Northside Tavern hosts a fundraiser for End Slavery Cincinnati tonight from 5-10 p.m. Learn about human trafficking in the country and right here in Cincinnati, and what you can do to help raise awareness and bring it to an end. from 5-10 p.m. Enjoy live music from The Flavor Junkies and Wild Mountain Berries, door prizes and treats, for a great cause. Admission is $5 at the door.
Know Theater welcomes two local comedy groups onstage tonight. Underbelly Comedy and Off the Rocks Improv team up for a "Little Big Night" of laughs. There will be stand-up, improv, sketch comedy and more from some of the city's truly talented performers. Five bucks gets you a seat and a beer! What more could you possibly want? Doors open at 7 p.m. and the show begins at 8 p.m.
Cincinnati beer festival Bockfest hosts the second of four preliminary rounds of a gender-neutral pageant to name the 2015 Sausage Queen, who will lead the Bockfest Parade with a symbolic tray of bockwurst sausage. Based on their personality, presence and talent, judges will move beer enthusiasts through a series of rounds of competition, leading up a final crowning and cash prize. Come out and support the candidates and have a couple of beers yourself. Future rounds Feb. 26 at Washington Platform and Feb. 28 at Crazy Fox Saloon. 9 p.m. Friday. Free. Milton’s, 301 Milton St., Prospect Hill, bockfest.com.
ONSTAGE: Little Women
The story of Louisa May Alcott’s classic novel from the late 1860s, Little Women, has long been woven into the American consciousness. The March family lives in refined poverty, with a dutiful father away in the Civil War and a steadfast mother raising four headstrong daughters. Their story is one of hardship and heartbreak, with generous doses of situational humor, all of which are recaptured in Emma Reeves’ new adaptation for the stage being regionally premiered by Cincinnati Shakespeare Company. CSC’s acting company is replete with fine actors, and local stage veteran Annie Fitzpatrick plays loving Marmee, who strives to keep her chicks in order. Through March 21. $14-$36. Cincinnati Shakespeare Company, 719 Race St., Downtown, 513-381-2273, cincyshakes.com.
There's $100,000 on the line waiting to be handed out to 12 ambitious groups of Cincinnatians with big ideas, and every applicant is hoping to earn your vote.
They're all contestants in Cincinnati Innovates, a
contest designed to support Cincinnatians with progressive,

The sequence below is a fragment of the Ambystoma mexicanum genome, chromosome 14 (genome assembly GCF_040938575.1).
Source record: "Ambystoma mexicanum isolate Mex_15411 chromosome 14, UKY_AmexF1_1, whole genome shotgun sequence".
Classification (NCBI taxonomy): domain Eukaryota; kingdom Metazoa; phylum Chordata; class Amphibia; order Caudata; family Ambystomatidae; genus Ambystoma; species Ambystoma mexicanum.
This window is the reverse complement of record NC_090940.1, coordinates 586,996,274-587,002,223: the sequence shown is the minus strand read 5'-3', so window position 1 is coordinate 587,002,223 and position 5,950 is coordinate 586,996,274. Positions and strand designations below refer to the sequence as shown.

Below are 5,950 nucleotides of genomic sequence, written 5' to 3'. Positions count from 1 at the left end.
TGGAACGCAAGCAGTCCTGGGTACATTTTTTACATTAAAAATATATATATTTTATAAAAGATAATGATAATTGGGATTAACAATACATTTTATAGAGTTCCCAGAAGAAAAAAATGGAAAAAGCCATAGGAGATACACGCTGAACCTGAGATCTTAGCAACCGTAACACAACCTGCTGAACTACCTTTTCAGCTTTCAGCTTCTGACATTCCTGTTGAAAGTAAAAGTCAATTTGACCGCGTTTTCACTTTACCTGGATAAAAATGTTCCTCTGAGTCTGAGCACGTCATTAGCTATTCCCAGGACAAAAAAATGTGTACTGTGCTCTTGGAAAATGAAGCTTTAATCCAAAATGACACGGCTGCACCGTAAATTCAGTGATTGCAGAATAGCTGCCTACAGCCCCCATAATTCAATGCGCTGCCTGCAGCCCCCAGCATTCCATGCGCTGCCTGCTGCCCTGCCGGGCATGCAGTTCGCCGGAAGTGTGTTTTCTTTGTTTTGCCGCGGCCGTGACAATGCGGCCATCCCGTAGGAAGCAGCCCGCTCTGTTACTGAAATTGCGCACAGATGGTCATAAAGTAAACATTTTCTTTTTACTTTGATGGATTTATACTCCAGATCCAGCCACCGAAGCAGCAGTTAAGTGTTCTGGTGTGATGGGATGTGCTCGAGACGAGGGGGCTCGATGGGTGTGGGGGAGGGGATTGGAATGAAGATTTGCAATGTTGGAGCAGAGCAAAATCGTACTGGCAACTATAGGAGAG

transformative ideas of any kind — and sometimes they're pretty quirky. This year there's an entry to raise awareness about how to steep tea, one for a woman named Mickey who wants to expand her CheeseSicles (frozen cheesecake on a stick) biz, another proposal that wants to develop a local indoor shrimp farm and one that wants funding to make "Bitch Bras" for dogs. But go look for yourself...there are plenty more, including the folks behind the Please and Carriage House Farm outdoor dinner series, recently profiled in a CityBeat cover story here.
Some of the proposals have a potential to impact not just Cincinnati, but also the great, big world outside us. Voting ends July 15, so there's still time to shake up the rankings; the proposal with the most votes when the polls close will win $2,500, but the rest will be doled out by judges after deliberation.
Last year the top winner was "Skinny Mom," spearheaded by Brooke Griffin. Griffin won $25,000 to support her network of mom bloggers who share info on food, fashion, fitness and family trends.
The applicants who've earned the top 5 votes so far are as follows:
1.) 3DLT.com - These guys want to create an online database based off the iStockphoto model, instead for 3D designs that can be purchased and printed at home, online or at a local 3D print shop. If you haven't heard about 3D printing, you probably will soon — it's what gave Buttercup the duck a new leg and it can also be used to print things like eyeglasses, jewelry, casts and tons of other things. Their website is already up and running, but they're looking for support to work on making 3D printing more accessible to the public.
2.) Fly Up Fitness - Applicant Brent Kruithof's inspiration for Fly Up Fitness, the portable fitness device, arose from his frustration with his busy schedule that made it difficult to make trips to gym. His "Fly Up" device uses body weight as resistance to exercise chest muscle, but the video shows a bunch of other ways to get your fitness on that don't look too terribly intimidating.
3.) Perfect Pass - This one's targeting a pretty specific market: quarterbacks. Pat McLaughlin, football coach at Moeller High School, developed "Perfect Pass" to train quarterbacks to throw a football properly by building muscle memory.
4.) Please & Carriage House Education Kitchen - CityBeat last month covered Please & Carriage House Farm's dynamic outdoor dining series taking place this summer, and now the duo is looking for funding to grow its system into a full-scale facility offering "education kitchen" classes and workshops to encourage the community to use and appreciate local, healthy foods.
5.) Fit Mommies - There is apparently a humongous and very active community of moms trying to get rid of their pooches. Fit Mommies is a local workout program designed specifically for prenatal and postnatal fitness. They're hoping to win so they can expand the business into a mobile app and an online workout platform.